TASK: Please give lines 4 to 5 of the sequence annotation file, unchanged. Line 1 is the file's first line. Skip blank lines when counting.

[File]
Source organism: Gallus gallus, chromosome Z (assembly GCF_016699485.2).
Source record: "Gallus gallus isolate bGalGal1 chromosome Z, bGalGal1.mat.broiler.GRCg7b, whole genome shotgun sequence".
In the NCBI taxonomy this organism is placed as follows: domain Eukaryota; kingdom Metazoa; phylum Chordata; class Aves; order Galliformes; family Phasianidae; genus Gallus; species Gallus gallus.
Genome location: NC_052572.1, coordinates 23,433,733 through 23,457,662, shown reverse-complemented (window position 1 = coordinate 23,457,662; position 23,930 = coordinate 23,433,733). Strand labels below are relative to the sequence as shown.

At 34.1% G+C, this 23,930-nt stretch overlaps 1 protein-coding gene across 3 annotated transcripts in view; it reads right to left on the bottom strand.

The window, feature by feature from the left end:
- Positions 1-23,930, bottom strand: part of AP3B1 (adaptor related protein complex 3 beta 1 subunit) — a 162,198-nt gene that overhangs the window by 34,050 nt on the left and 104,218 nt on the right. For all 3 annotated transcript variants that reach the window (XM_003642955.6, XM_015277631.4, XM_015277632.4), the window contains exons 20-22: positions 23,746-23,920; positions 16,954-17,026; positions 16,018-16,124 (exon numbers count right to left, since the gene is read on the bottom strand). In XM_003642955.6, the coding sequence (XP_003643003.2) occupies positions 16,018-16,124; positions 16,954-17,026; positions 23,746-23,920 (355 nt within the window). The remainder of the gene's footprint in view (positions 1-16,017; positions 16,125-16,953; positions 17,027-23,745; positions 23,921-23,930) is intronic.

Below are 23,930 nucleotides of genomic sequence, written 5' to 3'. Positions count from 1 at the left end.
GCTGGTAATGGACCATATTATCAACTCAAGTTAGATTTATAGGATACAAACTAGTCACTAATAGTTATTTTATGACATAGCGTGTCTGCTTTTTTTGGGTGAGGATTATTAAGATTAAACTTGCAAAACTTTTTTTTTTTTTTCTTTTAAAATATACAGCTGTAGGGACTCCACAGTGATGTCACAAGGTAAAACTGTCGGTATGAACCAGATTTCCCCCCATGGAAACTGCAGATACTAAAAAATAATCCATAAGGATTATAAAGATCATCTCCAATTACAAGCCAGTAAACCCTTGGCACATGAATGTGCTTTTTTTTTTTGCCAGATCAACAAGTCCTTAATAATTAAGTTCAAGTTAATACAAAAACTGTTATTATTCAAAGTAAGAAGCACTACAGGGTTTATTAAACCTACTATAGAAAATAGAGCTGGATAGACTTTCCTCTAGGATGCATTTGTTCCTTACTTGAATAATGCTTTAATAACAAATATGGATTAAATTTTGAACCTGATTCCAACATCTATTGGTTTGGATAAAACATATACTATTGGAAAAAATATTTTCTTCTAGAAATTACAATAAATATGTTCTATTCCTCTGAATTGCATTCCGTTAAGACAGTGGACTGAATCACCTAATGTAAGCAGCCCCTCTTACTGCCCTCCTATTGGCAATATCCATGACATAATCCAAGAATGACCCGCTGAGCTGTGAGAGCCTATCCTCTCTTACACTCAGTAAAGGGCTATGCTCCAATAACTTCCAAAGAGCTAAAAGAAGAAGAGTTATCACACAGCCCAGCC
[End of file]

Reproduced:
Genome location: NC_052572.1, coordinates 23,433,733 through 23,457,662, shown reverse-complemented (window position 1 = coordinate 23,457,662; position 23,930 = coordinate 23,433,733). Strand labels below are relative to the sequence as shown.

At 34.1% G+C, this 23,930-nt stretch overlaps 1 protein-coding gene across 3 annotated transcripts in view; it reads right to left on the bottom strand.